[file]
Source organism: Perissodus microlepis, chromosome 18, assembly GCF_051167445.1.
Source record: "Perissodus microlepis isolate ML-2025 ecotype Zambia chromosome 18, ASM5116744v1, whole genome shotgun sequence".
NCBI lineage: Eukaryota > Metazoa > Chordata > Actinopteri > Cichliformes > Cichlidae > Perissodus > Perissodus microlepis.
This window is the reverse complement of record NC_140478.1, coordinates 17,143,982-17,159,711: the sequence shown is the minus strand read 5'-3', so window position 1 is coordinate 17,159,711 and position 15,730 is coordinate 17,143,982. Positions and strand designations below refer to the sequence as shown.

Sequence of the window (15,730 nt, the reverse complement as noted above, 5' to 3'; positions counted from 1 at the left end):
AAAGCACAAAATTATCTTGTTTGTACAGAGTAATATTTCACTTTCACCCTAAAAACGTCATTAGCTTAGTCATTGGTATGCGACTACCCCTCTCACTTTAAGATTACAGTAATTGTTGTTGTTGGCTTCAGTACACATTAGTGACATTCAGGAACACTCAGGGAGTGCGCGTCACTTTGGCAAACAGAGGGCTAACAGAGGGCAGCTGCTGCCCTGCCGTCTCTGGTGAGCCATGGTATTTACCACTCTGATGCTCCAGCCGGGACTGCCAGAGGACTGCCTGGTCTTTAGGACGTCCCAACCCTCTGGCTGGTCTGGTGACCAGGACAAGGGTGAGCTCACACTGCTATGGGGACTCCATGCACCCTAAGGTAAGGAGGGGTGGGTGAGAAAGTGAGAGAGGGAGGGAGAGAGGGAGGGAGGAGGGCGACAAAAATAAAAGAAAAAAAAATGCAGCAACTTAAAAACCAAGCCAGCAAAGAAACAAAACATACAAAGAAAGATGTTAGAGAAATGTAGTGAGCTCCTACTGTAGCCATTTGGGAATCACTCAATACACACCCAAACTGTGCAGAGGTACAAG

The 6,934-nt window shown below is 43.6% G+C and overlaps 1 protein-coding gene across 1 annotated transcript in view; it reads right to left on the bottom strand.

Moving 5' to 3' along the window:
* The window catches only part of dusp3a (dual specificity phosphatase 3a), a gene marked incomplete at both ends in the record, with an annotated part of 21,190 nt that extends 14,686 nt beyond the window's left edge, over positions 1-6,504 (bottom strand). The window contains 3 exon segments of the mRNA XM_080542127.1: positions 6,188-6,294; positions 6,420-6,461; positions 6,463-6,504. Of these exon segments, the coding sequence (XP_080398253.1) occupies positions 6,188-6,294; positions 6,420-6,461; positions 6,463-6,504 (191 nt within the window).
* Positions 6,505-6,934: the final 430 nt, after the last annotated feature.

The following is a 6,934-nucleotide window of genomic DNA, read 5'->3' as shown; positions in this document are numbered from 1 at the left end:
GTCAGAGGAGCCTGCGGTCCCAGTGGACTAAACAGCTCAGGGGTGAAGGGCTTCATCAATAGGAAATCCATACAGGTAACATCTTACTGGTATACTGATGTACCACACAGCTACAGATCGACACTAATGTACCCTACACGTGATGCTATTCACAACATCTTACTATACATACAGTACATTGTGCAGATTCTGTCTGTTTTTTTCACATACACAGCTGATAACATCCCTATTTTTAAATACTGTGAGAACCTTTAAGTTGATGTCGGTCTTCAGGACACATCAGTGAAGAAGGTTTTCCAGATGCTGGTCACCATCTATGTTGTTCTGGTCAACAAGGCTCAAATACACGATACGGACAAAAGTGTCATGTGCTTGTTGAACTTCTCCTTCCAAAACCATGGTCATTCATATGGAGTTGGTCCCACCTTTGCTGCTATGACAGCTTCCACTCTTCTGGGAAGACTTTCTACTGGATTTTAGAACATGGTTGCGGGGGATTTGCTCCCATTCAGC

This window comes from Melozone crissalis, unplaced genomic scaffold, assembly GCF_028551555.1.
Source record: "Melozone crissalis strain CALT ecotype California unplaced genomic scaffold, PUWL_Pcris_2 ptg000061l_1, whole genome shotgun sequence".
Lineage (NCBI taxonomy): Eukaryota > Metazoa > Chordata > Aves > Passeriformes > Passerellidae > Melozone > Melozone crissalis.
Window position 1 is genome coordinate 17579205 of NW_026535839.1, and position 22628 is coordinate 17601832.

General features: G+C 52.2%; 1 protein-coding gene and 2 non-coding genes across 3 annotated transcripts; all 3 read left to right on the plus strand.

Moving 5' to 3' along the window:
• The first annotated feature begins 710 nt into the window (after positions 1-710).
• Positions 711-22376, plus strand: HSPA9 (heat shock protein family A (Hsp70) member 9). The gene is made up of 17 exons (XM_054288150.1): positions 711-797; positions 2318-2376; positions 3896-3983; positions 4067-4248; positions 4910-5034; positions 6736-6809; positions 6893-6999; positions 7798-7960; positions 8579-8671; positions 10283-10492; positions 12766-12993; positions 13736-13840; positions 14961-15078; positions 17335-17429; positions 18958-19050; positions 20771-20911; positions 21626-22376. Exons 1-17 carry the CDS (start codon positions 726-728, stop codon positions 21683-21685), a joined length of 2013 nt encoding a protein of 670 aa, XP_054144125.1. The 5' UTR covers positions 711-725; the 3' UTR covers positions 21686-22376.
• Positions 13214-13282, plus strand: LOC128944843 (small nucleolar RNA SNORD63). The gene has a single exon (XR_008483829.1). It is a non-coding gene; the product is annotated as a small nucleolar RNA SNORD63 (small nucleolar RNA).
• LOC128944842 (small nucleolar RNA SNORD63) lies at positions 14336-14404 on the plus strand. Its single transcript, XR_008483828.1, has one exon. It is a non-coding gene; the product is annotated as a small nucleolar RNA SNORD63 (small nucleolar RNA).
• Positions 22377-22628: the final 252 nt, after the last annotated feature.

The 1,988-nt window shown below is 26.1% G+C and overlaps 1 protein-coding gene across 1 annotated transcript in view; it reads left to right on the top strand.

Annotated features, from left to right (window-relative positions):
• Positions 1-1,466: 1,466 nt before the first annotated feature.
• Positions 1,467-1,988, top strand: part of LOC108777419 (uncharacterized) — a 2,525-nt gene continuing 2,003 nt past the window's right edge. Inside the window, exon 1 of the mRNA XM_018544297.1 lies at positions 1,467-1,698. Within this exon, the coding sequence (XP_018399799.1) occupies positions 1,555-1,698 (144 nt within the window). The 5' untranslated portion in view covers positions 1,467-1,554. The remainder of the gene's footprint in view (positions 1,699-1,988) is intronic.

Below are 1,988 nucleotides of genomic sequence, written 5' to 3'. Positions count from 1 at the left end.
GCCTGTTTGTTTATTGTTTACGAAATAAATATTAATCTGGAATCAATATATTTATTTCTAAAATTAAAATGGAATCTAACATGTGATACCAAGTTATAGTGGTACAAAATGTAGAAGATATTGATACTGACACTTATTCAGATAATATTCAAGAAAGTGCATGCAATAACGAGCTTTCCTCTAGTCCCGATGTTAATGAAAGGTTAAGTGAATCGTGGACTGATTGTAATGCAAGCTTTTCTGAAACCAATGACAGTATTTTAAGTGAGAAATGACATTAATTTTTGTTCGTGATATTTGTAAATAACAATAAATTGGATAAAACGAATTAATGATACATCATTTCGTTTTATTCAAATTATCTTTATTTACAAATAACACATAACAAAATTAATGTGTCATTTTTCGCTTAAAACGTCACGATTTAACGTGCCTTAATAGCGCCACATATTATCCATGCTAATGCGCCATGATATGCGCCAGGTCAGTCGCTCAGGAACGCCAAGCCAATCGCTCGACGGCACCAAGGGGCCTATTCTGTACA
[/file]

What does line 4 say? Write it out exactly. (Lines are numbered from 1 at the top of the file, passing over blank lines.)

This window is the reverse complement of record NC_140478.1, coordinates 17,143,982-17,159,711: the sequence shown is the minus strand read 5'-3', so window position 1 is coordinate 17,159,711 and position 15,730 is coordinate 17,143,982. Positions and strand designations below refer to the sequence as shown.